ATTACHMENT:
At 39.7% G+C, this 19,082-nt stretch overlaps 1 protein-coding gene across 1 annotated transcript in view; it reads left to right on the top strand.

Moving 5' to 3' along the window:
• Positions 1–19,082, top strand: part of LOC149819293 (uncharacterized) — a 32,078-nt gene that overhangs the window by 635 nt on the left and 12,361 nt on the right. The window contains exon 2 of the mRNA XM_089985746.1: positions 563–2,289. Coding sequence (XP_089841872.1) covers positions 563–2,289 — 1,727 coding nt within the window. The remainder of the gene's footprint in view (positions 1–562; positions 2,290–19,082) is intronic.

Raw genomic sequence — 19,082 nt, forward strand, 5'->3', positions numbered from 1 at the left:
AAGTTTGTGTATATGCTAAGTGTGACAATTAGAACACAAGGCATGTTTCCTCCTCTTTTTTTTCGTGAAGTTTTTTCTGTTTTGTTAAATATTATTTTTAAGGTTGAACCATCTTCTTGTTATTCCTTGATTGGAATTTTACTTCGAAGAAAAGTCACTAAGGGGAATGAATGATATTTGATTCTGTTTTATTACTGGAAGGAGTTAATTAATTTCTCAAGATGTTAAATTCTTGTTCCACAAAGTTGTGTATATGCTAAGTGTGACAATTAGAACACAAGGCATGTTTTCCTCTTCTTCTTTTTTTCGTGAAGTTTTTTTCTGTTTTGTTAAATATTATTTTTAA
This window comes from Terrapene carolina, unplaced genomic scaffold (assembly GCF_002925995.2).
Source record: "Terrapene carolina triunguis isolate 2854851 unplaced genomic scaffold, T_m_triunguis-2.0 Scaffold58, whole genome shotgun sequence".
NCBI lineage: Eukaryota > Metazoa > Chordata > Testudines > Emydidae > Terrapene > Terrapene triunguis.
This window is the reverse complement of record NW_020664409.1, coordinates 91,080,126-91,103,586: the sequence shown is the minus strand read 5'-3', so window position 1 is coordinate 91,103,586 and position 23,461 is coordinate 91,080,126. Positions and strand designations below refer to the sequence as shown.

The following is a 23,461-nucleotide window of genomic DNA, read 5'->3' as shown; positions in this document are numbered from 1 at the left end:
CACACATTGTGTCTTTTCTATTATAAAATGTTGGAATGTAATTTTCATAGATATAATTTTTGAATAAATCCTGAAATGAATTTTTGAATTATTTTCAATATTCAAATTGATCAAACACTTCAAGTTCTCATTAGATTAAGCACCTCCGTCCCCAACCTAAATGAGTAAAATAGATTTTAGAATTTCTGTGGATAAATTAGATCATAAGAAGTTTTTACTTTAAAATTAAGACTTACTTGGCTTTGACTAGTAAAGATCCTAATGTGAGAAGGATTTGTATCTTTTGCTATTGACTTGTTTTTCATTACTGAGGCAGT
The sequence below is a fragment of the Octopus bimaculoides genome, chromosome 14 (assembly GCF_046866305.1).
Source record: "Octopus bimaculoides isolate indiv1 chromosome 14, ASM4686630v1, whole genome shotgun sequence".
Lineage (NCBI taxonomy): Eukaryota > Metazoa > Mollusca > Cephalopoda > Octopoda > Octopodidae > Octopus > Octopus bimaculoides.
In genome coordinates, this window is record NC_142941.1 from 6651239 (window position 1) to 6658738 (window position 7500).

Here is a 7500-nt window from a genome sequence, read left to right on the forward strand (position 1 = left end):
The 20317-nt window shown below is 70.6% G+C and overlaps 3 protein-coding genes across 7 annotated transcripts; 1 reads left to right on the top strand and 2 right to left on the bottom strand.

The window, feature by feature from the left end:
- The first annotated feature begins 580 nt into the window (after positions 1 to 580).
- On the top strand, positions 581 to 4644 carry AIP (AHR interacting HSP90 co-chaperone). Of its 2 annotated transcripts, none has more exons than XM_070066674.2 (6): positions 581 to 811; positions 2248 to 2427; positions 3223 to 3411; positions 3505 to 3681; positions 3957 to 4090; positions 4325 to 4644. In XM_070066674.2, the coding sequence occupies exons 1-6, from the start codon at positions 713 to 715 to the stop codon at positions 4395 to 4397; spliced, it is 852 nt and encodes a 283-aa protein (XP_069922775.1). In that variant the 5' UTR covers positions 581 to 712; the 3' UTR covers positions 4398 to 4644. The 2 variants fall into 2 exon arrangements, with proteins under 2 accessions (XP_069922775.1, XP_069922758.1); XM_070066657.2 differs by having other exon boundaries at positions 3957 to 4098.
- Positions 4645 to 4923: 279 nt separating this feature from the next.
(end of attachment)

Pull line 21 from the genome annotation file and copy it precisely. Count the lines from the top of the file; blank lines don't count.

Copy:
- Positions 4645 to 4923: 279 nt separating this feature from the next.